Guide On How to Talk to Cancer Patients and Survivors

04 May, 2021
It’s difficult to find the right words to say to cancer patients or survivors. Don’t feel awkward. Today’s guide on how to talk to someone with cancer will surely help. Read on.

Do you know cancer patients and survivors? Having a hard time talking to them? Believe it or not, for many people, it’s pretty difficult, even awkward, to find the right words to say. However, expert psychologists recommend embracing the awkwardness. Likewise, they also recommend approaching the topic head-on. “The biggest challenge with talking to people who have cancer is that there isn’t a one-size-fits-all approach,” says Teresa. 

Dr. Teresa Deshields is a psychologist and director of supportive oncology for the Rush Cancer Center. “So, meet the person where they are by respecting their situation and their comfort level discussing their diagnosis.” Sadly, there are countless people that cancer impacted in some way. When someone in your life goes through cancer diagnoses, it’s hard to know what to say. Most importantly, it’s difficult to find a way to help.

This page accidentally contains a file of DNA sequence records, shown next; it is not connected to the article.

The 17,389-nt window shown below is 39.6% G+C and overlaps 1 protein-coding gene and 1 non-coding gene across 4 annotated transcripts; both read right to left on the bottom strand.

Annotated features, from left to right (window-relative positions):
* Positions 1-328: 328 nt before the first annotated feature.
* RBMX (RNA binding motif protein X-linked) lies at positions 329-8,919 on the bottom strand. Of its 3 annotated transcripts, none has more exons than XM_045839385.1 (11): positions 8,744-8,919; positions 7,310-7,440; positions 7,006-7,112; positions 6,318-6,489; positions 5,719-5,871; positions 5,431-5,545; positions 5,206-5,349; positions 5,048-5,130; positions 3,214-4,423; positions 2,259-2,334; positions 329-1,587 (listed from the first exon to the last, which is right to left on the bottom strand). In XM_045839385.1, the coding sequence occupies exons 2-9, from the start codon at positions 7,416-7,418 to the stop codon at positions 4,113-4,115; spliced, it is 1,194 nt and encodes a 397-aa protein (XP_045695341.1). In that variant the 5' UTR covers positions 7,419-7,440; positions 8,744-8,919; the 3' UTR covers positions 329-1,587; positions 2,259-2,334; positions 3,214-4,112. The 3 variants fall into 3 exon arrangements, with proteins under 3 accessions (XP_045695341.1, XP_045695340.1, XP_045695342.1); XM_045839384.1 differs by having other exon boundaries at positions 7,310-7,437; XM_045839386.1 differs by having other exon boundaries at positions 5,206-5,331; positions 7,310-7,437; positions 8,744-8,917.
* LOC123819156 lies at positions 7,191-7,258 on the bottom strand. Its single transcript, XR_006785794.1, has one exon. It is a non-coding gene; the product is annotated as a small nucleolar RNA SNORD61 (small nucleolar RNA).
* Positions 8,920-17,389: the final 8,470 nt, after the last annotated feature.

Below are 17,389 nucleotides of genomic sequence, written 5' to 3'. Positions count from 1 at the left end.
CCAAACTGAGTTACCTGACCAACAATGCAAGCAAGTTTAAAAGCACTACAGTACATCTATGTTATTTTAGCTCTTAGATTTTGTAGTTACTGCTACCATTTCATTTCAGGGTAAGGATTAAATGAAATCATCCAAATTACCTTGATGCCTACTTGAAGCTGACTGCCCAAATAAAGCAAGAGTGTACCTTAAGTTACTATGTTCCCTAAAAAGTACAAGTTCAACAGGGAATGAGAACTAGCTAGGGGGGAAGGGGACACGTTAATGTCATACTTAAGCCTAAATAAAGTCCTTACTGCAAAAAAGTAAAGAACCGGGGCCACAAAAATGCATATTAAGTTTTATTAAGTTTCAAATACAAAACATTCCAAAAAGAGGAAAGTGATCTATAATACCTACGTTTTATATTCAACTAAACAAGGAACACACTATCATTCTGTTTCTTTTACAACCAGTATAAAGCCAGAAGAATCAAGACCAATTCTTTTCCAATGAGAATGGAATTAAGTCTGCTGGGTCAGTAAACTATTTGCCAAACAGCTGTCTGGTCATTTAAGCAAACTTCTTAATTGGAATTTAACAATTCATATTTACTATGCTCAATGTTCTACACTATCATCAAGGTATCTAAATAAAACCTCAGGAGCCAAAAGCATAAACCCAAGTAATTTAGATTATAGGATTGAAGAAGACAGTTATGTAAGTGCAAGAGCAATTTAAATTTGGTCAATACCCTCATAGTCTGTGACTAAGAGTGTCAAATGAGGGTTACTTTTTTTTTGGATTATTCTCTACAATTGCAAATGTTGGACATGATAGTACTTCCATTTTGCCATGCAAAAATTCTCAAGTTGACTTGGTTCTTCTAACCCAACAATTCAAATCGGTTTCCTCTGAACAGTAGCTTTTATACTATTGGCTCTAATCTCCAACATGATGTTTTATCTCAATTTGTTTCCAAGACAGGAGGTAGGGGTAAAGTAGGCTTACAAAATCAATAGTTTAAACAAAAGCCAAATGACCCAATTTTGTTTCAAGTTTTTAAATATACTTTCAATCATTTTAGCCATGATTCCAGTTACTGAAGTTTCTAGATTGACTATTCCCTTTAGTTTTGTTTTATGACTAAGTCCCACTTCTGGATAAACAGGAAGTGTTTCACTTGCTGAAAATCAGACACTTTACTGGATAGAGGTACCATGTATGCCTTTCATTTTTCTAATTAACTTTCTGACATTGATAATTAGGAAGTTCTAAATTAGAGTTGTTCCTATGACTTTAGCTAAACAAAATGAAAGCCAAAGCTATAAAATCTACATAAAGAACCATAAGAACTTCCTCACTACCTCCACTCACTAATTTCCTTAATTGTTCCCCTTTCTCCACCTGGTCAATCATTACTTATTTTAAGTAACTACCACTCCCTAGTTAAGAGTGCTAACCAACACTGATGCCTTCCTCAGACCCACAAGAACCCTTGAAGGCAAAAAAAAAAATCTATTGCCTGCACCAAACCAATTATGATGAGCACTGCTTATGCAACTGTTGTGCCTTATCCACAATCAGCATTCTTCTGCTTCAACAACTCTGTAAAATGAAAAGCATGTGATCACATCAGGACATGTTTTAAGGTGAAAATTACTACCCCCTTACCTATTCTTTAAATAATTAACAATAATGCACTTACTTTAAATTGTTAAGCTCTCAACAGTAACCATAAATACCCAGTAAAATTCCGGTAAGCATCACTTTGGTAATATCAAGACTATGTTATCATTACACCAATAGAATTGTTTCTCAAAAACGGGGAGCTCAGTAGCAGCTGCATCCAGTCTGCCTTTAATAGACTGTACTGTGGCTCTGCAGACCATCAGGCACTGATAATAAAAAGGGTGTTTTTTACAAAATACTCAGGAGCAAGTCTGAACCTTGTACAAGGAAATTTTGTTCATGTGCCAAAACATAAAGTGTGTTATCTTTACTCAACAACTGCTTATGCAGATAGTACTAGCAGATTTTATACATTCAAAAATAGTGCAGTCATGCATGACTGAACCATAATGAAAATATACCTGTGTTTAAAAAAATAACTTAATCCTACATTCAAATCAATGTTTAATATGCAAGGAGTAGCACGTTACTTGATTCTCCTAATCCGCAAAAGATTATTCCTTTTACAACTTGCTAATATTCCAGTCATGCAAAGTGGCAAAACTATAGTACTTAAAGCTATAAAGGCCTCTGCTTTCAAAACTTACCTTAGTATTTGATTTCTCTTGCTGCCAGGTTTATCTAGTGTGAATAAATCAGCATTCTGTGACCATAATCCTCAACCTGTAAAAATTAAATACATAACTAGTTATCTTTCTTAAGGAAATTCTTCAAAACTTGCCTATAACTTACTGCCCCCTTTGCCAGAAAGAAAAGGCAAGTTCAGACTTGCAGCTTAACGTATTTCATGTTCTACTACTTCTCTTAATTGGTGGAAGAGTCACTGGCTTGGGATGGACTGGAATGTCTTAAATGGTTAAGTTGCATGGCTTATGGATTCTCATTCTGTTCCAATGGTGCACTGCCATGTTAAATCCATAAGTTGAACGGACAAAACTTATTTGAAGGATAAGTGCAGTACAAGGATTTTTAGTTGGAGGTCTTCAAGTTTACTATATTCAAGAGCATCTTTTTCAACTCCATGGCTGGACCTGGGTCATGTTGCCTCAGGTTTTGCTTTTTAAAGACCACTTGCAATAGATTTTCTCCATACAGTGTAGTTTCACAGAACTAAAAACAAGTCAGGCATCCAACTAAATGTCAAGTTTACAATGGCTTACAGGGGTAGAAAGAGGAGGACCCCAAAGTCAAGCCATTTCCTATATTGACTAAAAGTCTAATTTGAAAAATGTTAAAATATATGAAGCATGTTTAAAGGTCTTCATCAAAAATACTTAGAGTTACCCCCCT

Think before you speak. That’s a good maxim anytime you’re talking to a loved one. “This matters even more when your friend or family member is a cancer patient,” says Dr. Smith. Dr. Thomas Smith is a professor of oncology at Johns Hopkins University School of Medicine. Plus, director of Palliative Medicine for Johns Hopkins Medicine and the Kimmel Cancer Center says, “Unless you’ve heard the words ‘you have cancer,’ we don’t understand the fear and anxiety state people are in”.

Firstly, you already know that support matters. However, don’t assume all support is equal. For instance, research shows that family and friends provide the most helpful emotional support. On the other hand, cancer patients tend to lean on healthcare providers. They do so for informational and decision-making support, according to a brilliant study in Psycho-Oncology.

Want to support your loved one without making a faux pas or unintentionally hurtful comment? Consider these clever conversational rules of thumb. They’ll surely help support your friends and family when they’re going through cancer treatment.

Speak with cancer patients